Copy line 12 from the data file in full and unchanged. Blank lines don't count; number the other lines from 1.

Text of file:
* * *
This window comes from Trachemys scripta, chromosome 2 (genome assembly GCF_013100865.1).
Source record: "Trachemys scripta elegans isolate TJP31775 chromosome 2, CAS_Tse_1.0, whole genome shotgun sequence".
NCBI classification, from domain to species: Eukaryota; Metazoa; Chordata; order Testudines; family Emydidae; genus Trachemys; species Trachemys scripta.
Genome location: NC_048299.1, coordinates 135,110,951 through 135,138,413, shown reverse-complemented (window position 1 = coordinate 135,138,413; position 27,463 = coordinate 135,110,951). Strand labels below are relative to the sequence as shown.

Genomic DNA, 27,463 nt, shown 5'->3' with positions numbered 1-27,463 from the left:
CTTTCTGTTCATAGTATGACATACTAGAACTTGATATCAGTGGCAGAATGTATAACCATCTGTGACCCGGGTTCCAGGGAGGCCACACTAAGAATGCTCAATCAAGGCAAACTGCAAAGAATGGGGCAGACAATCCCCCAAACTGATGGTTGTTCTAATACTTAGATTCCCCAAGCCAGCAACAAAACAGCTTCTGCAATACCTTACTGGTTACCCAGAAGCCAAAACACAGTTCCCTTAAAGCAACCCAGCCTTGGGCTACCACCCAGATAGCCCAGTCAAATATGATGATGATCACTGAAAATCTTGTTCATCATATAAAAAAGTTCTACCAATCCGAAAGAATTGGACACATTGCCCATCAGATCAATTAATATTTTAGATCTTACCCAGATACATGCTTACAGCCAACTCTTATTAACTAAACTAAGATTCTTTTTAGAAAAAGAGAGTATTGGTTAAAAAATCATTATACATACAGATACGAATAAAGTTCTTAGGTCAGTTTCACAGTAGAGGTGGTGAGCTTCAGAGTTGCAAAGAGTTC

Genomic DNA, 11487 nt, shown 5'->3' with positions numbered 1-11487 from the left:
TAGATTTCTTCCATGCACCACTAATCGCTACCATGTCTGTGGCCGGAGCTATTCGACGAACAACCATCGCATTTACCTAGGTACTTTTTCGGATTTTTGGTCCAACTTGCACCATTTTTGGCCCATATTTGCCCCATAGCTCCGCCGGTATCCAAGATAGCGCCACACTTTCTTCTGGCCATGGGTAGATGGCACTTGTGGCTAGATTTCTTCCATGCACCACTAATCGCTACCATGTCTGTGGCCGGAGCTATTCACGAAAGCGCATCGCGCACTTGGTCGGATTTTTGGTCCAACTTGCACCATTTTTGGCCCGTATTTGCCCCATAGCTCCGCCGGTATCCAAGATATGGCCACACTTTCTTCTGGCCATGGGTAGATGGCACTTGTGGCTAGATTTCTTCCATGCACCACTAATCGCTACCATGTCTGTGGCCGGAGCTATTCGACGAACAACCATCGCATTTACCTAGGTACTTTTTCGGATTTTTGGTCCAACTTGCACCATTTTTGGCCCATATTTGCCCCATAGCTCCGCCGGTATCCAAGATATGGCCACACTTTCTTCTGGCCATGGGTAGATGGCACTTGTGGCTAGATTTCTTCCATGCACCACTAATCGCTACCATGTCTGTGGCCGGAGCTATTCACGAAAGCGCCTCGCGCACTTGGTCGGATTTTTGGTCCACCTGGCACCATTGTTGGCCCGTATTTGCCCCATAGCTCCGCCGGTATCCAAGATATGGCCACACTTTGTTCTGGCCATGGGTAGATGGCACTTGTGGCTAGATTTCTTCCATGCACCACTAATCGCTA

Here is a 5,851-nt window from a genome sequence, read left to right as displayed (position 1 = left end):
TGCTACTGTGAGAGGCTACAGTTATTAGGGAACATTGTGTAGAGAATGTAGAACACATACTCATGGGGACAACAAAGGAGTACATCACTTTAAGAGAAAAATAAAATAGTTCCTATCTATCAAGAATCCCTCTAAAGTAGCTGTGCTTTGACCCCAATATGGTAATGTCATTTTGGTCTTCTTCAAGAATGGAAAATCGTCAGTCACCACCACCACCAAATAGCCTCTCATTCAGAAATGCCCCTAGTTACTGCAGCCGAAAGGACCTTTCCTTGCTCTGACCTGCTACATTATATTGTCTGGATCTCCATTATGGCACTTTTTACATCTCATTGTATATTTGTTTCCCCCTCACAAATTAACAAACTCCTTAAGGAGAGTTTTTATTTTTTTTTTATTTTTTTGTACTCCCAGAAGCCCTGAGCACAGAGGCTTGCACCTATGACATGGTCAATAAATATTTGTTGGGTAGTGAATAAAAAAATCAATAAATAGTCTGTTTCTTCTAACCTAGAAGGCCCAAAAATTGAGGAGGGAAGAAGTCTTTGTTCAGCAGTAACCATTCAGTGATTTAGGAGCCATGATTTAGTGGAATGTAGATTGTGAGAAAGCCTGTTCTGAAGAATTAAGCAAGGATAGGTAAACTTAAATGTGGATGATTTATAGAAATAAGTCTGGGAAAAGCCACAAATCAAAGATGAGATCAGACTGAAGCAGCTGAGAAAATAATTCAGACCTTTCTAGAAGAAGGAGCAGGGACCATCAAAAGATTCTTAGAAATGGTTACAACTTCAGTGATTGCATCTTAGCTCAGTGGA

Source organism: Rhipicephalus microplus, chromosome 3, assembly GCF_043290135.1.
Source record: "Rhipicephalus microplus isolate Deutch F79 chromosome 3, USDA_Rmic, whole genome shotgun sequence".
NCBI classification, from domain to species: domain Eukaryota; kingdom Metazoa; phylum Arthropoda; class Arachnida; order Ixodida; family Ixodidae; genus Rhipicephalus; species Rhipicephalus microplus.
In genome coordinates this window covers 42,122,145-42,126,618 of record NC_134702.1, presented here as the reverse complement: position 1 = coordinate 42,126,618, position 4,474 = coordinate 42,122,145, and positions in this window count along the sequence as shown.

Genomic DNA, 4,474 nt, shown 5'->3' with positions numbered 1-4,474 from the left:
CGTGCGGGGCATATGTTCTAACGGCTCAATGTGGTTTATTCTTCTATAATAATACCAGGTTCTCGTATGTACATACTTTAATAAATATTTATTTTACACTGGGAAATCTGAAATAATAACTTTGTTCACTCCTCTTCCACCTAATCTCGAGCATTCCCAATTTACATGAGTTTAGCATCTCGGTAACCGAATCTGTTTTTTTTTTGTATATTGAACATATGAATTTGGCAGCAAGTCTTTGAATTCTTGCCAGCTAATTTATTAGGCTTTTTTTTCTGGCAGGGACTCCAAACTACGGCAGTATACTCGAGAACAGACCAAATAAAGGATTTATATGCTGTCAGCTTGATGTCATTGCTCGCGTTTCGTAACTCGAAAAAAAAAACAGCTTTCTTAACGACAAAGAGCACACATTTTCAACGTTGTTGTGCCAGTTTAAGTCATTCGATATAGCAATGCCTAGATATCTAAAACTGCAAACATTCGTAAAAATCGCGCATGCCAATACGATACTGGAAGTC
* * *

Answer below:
Source record: "Rhipicephalus microplus isolate Deutch F79 chromosome 3, USDA_Rmic, whole genome shotgun sequence".